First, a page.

Reviewing your Infrastructure and Platform

Today’s exciting new technology that you simply must use is tomorrow’s legacy platform that everyone winces when they talk about.

SEO is changing. Remember that? So is software. So is hosting infrastructure. The change is constant, relentless, and needs to be managed.

One of the things I hate most about the web development industry is the number of web developers who don’t explain to their clients the need to maintain a website’s software infrastructure after it’s been implemented. There are far too many providers who simply install the latest version of “CMS X”, configure it, apply a theme, and then walk away. Project complete. Job done.

And well it might be, but the job will be undone in a few weeks by the next security update or system patch that “CMS X” or one of the plugins are going to need.

This is why it is absolutely crucial that you have a support contract with whoever builds your website for you. 

Your support should include:

  1. Updates to the underlying server software – operating system, web server, database, etc.
  2. Updates to the CMS software.
  3. Updates to any plugins.
  4. Updates to any themes.
  5. Updates to any bespoke code that breaks down as a consequence of upgrades to 1, 2, 3, or 4 above.
  6. Any queries.

It’s reasonable to expect that your provider will want to be paid both for providing this support and for any work over and above what is agreed – you should note that changes to the website are not covered in the list above.


If you lose your site then you lose your rankings, as search engines quickly remove sites that won’t load and there’s nothing worse for a customer than clicking a link that goes to a dead or broken website. 

Make sure you have access to a recent backup of your website and make sure you download these backups and store them securely somewhere that you have access to.

If the worst happens and either your current web host or your website provider goes out of business, it could take weeks or even months to replicate all of the data in your website with a new provider.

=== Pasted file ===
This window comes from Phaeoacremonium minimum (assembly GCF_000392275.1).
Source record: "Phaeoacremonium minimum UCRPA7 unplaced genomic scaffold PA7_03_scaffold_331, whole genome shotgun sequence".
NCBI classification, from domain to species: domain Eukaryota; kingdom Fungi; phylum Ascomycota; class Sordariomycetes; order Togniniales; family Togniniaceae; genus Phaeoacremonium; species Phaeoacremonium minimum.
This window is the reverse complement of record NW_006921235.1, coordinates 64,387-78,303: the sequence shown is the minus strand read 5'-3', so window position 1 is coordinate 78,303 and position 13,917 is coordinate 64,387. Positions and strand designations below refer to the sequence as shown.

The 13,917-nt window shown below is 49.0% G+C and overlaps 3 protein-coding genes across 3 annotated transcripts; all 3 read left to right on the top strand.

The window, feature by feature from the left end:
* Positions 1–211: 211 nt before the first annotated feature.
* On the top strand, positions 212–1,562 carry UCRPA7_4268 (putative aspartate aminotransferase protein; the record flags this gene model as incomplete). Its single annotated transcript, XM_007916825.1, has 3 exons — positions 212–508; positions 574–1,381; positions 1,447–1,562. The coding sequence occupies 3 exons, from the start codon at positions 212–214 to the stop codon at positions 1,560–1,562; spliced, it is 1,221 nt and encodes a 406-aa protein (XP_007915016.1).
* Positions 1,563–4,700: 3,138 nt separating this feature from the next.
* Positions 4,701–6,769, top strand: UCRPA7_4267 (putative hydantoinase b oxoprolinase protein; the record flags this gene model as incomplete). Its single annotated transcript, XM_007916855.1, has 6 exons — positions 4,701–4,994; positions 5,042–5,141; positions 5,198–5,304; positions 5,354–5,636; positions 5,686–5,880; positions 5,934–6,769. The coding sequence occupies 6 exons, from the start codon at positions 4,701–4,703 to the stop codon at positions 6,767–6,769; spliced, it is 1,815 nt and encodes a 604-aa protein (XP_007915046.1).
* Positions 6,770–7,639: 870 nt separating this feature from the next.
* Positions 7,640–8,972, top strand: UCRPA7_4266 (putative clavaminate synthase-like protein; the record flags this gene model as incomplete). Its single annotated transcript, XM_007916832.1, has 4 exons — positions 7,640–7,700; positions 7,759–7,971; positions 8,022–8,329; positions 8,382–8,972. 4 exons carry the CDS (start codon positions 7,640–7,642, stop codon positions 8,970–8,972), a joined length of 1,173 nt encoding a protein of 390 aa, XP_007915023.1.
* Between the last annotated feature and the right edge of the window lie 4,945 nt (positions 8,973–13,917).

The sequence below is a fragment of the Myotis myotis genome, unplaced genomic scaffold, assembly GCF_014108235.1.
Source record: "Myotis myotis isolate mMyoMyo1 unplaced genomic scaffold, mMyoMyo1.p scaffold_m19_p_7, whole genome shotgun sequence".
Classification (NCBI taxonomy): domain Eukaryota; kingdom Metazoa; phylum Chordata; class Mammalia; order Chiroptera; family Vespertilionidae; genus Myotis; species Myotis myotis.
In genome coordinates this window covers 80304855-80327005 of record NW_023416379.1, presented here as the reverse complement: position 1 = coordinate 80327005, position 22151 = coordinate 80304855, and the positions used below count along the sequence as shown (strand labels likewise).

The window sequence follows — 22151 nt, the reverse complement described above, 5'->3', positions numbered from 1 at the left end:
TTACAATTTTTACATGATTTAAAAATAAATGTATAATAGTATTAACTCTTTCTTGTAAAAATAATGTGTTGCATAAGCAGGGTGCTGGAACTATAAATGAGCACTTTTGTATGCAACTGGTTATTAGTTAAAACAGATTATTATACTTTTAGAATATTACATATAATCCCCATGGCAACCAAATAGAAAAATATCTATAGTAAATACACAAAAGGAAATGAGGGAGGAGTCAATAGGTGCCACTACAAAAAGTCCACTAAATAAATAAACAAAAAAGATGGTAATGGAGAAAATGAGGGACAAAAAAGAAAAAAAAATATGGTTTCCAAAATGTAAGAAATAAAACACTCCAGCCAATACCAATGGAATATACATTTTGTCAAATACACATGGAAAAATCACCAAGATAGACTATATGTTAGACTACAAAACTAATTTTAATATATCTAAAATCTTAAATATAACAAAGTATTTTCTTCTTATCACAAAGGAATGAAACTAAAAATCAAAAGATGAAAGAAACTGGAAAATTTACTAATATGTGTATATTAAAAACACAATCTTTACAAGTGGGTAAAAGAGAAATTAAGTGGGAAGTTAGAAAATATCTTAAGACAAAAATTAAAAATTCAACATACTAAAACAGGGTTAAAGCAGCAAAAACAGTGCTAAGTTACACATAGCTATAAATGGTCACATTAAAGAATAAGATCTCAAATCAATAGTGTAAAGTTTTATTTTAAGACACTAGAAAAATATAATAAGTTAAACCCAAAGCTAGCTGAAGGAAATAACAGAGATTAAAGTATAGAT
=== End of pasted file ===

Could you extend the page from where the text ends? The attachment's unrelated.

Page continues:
My web developer says my site is Open Source, so I don’t have to worry

They’re lying; just because your website is open source, doesn’t mean you don’t need backups or that you shouldn’t have access to them.

Nightmare scenario part 1: the jigsaw puzzle of death

Your website is made of CMS “X” extended by a bunch of additional components –  plugins, themes, third-party plugins – all of which have been picked by your developer and all of which have their own particular version number. In addition to this, your developer may have written some code of their own, a bespoke theme (or tweaks to a bought-in design), changes to a plugin etc.

The way your website works is a product of that particular combination of components. Precisely that combination. 

So, if your developer is planning on rebuilding your website in the event of a problem simply by downloading the same components – they haven’t thought things through. What if the components or the CMS have changed? What if they aren’t available anymore? And what about all those little tweaks and changes, probably undocumented, that the web developer made to get everything just so?

You’d have more chance of recreating George’s Marvellous Medicine that you would have of recreating your website this way.

I’m a huge Open Source advocate, but just because something is Open Source does not mean it does not need to be maintained and properly looked after.

Nightmare scenario part 2: the empty CMS